The higher the bid, the further to fall
By Darcy Ingram
28th December, 2021
As December finally brought the welcome news of a reprieve from the rain across most of the East Coast, the increase in harvest activity unfortunately seemed to coincide with a decrease in values to the Australian grower. The grain marketing narrative throughout 2021 has been the well documented production issues in much of the Northern Hemisphere and the subsequent strong demand for Australian grain. This demand along with harvest delays and quality concerns saw local grain values rally to historically high values for wheat, barley and canola before falling in recent weeks. So what were some of the factors driving this market and what led to the recent drop?
From an overseas perspective, December’s US Department of Agriculture monthly report on World Agriculture Supply and Demand Estimates provided a mildly bearish input with an overall increase to wheat opening stocks and global production resulting in a drop in US futures and easing some supply concerns. Despite this, there is no question that demand for high quality Australian wheat and barley remains strong. The world has been closely following reports of our domestic harvest progress and our exports remain crucial to key importers and the global balance sheet. Similarly for canola, a disastrous production year in the Northern Hemisphere and with many months before we have an indication on next year’s crop saw Australian canola values hit record highs in most port zones before recently falling as much as $100-$200/mt in some parts of the country.
Locally, harvest delays across the East Coast saw buyers being forced to push bids higher with prompt demand as boats were due to be filled and headers were reluctantly parked. A resumption in harvest activity and high values saw a significant volume of grain delivered into the system and happily sold, quickly hitting the trade’s prompt accumulation requirements. It can’t be ignored that regardless of impacts to quality there is still a huge volume of grain yet to be harvested in the country, not to mention the massive amounts already delivered, that still needs to find its way to overseas destinations. The Australian export program has been turned on its head with the changes to the Australian crop profile and the trade and supply chain have a huge task ahead of them in shifting as much of this crop as possible prior to the second half of 2022. Canola is already being forced to price into much later months of overseas delivery and buyers will be cautious in their bidding, focusing on what they can execute rather than simply what is on offer.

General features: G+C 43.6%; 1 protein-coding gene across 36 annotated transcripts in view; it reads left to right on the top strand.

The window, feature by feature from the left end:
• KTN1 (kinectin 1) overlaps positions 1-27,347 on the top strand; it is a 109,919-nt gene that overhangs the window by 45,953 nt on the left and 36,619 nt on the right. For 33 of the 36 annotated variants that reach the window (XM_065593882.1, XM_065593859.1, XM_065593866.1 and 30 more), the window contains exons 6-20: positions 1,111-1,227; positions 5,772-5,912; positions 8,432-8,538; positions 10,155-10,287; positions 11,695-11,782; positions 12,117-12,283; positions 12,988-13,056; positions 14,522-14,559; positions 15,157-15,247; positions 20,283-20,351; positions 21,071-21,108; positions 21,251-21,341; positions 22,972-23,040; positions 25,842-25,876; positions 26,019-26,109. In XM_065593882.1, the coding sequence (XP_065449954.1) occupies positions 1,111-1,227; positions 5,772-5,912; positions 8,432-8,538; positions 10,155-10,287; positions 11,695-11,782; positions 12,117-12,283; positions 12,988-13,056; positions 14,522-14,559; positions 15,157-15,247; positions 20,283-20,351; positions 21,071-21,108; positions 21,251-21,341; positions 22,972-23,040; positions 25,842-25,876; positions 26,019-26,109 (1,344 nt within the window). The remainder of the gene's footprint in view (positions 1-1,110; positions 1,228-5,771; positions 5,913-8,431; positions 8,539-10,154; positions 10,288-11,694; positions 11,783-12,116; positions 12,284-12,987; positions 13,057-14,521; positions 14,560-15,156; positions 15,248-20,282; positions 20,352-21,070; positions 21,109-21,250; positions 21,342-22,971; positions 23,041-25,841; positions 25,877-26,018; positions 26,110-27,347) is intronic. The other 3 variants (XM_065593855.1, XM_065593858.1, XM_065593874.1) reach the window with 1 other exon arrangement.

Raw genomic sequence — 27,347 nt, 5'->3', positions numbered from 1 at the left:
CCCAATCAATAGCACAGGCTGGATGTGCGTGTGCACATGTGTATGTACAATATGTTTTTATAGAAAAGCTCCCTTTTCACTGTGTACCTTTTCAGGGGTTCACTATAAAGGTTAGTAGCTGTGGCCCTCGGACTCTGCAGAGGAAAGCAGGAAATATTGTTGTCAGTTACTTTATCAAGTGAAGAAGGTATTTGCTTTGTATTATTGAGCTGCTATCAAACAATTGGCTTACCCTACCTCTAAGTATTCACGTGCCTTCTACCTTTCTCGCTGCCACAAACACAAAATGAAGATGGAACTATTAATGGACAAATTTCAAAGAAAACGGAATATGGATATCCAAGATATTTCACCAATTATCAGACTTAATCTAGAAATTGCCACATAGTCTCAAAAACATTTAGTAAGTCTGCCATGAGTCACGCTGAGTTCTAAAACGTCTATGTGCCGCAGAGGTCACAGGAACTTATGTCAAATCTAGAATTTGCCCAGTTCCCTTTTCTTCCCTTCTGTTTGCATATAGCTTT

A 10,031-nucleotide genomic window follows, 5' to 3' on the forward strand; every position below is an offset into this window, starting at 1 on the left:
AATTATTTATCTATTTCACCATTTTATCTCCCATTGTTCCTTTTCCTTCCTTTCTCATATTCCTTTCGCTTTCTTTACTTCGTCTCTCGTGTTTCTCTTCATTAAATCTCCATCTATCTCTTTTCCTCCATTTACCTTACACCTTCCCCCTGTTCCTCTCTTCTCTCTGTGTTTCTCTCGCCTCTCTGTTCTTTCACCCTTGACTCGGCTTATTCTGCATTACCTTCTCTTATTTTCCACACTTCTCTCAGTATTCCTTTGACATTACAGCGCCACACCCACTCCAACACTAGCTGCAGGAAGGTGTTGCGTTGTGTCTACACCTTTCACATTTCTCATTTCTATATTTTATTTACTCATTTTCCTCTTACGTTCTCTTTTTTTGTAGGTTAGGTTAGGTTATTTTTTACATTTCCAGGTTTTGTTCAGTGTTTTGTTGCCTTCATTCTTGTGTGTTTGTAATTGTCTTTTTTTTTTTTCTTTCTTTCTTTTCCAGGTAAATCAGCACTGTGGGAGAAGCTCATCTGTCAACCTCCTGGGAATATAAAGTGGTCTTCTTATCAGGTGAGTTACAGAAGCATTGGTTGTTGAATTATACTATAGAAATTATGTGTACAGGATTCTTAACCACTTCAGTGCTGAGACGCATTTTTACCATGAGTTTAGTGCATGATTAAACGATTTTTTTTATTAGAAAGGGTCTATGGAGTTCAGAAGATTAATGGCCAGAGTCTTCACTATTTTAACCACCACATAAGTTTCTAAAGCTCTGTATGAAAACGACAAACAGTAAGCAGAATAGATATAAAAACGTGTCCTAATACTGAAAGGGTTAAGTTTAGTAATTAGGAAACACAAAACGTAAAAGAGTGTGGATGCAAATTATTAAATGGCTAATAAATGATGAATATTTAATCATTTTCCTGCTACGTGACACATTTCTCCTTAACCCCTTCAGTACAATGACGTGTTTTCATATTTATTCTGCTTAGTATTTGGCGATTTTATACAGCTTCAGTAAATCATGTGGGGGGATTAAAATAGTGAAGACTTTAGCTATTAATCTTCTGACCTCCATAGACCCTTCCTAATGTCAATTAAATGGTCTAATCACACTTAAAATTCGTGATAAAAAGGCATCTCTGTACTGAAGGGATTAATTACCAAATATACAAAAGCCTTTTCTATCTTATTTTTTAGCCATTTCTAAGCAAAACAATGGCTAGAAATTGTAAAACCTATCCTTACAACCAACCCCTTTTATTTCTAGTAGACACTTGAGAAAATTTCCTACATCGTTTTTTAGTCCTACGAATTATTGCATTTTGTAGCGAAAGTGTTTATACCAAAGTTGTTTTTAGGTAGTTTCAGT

A key piece of the puzzle from here will undoubtably be the timing and selling activity of the Australian grower. Buyers will still have significant demand throughout the new year and with farm inputs at sky-high levels, growers will understandably be chasing top dollar for their grain. It has certainly been a challenging year for many and with plenty still to be done before a well-earned break, I would encourage all to remain vigilant in your grain marketing and have a happy and safe New Year.
Wave of grain hits canola price
The unfortunate reality of the huge wave of grain that has hit the system in this short period of time is the effect it has had on cash markets.Read More
Harvest given its head
This past week has seen much of the East Coast return to its' usual December programming - warm and sunny - a welcome reprieve for those looking to complete winter crop harvest, along with summer croppers who recently became involved in aquaponics.Read More
What's next for canola prices
With much of the canola harvest in New South Wales finally appearing to be over the hill after ongoing rain delays, and the impacts to quality appearing to be not as bad as originally feared...Read More
Flooding rains and quality pain
The month of November in New South Wales is typically met with temperatures warming up, little to no rainfall and harvest gathering momentum across the state.Read More
When it rain it pours
We were warned it was going to be a wet harvest, but the optimist in us thought - "It'll be right, that's what they said last year."Read More
Rainfall raises quality questions
Harvest has commenced in most parts of New South Wales as we approach the end of November and while there was some good progress made early on,Read More